Kim and Don Kelley

We (Kim and Don Kelley) live on a small farm in the Nemo area of the Black Hills, where we grow most of our own vegetables and fruit. We think living in South Dakota implies that you believe in self-reliance, and we like that ideal. When we recently began to plan for our new home we approached it with this same self-reliance perspective, and after feeling the continual rise in utility bills over the years, we’re under no illusion that the upward trend will change. Consequently we decided to go for maximum energy efficiency and renewable energy.

This new house project will result in our paying only for phone and internet utilities, plus small amounts of propane for cooking and back-up water heating. Since our home is in a valley without much wind energy potential, we decided on solar electricity, also referred to as photovoltaic or PV. The more we learned about the practicality and affordability of solar power, the less we thought of it as something exotic or unreliable. Plus, we were already sold on the value of passive solar space heating, super insulation, and efficient lighting and appliances. These things made sense to us even without our basic commitment to reducing our carbon/energy footprint. Our involvement with DRA’s Community Energy Development Committee has solidified our hope that South Dakotans will increasingly believe that energy conservation is the way to go, for lots of reasons.

We have worked toward our goal in a long-term, do-it-yourself manner. Our off-grid, solar-electric power system has been supplying all our electricity for the last 2 years. The system is off-grid, rather than grid-tied, mainly because of SD’s lack of a net-metering incentive. Utilities in SD (unlike those in almost all other states) are not required to pay for electricity sent to them from customers at a rate comparable to what they charge consumers.

The new solar house is also a mile distant from the nearest electrical power line. We found that the cost of trenching and installing a power link would have been comparable to the total investment for our independent electrical system. This, along with the lack of a net-metering incentive for cost recovery, led us to include a battery bank in the system rather than tying into the grid.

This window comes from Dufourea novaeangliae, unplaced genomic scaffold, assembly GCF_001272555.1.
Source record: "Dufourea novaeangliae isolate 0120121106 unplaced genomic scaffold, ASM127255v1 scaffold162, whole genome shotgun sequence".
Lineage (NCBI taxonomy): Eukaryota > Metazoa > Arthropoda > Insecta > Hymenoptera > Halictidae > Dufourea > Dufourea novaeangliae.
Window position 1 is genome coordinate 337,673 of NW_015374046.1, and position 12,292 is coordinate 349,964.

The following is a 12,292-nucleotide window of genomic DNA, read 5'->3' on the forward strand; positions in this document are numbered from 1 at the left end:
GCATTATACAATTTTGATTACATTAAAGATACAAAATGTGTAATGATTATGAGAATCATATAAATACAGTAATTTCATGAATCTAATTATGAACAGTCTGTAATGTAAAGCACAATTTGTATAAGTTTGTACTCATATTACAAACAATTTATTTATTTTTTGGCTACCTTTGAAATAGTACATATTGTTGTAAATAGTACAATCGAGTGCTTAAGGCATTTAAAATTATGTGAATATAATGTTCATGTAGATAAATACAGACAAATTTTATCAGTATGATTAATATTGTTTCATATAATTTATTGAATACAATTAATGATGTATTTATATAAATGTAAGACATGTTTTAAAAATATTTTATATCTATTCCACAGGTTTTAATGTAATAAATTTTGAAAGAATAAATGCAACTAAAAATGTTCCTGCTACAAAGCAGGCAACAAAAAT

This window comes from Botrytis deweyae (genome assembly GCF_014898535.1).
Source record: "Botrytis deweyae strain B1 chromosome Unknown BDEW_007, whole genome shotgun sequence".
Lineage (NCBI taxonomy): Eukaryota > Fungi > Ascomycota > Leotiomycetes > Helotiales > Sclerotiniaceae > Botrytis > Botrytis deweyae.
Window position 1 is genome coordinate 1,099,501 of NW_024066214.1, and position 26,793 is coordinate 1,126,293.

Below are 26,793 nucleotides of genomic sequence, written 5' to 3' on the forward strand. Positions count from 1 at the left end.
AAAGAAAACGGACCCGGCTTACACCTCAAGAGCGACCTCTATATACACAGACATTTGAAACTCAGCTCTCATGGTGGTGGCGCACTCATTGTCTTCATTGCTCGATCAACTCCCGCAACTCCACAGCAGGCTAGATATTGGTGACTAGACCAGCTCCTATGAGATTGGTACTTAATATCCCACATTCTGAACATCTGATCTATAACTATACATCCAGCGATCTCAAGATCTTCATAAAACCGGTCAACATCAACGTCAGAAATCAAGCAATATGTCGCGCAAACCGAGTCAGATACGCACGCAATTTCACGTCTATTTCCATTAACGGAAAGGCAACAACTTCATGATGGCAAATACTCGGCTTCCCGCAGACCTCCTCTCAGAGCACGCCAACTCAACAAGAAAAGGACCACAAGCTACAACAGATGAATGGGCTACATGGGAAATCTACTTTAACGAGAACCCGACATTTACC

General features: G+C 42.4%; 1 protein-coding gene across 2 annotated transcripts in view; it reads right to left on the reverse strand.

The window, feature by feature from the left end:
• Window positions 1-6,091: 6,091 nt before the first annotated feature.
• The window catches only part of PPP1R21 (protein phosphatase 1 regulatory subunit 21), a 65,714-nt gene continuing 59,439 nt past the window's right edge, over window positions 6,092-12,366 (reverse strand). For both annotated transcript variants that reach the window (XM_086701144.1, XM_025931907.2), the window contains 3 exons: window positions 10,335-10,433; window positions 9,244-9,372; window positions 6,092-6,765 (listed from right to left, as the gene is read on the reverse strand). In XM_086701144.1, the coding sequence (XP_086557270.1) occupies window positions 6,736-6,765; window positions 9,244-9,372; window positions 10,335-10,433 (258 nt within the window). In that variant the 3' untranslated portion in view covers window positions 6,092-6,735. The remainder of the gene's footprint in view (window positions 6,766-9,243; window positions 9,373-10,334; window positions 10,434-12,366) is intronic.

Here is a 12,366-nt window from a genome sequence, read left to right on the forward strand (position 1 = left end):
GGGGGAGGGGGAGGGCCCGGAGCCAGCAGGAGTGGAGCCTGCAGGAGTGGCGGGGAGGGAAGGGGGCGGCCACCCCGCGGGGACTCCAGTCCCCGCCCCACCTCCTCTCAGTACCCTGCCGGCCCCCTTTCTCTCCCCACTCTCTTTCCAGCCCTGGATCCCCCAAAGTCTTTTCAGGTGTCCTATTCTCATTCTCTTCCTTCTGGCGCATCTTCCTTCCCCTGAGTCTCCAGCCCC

Kelleys’ House Under Construction

Other features of the house presently include: Passive solar construction (using the thermal mass of concrete and masonry to absorb the sun’s heat from south-facing windows); earth berming around the lower story; extra attention to wall, ceiling, and floor insulation and general air-tightness; a wood-burning masonry heater for supplemental space heating (sometimes called a “Finnish” or “Russian” stove, requiring much less wood and emitting much less pollution than regular wood stoves); and energy-efficient lighting and appliances. Features planned but not yet installed will include: Roof collectors for solar domestic hot water supply; rainwater collection and purification for domestic use; and composting toilets (greatly reducing water consumption).

The solar-electric system has performed flawlessly, powering our household needs as well as heavy-duty power tools. We have been delighted with its essentially carefree operation, without significant compromise of creature comforts or convenience. Although at the time we began building it was difficult to find local qualified solar installers (so we designed and installed the system ourselves), that situation has now changed. And although our electrical generation system cost us about what you’d spend for a new, full-size pickup truck, prices have since come down and continue to head downward. Federal incentives have also become more attractive in recent years. Had we been living in some states with their own incentive programs, our system would have cost about half what it did—SD has no comparable program as yet.

DRA’s CED committee is currently working on gathering basic information for people to decrease their energy bills, as well as a list of professionals in the state that help with energy assessments and other energy services. In the meantime, if you have any general questions please direct them towards Luke Temple at: Although we can’t claim to be experts in renewable energy or energy efficiency, Luke can forward any specific questions folks may have about our home and experiences and we’d be happy to talk, perhaps steering them to professionals for more detailed answers.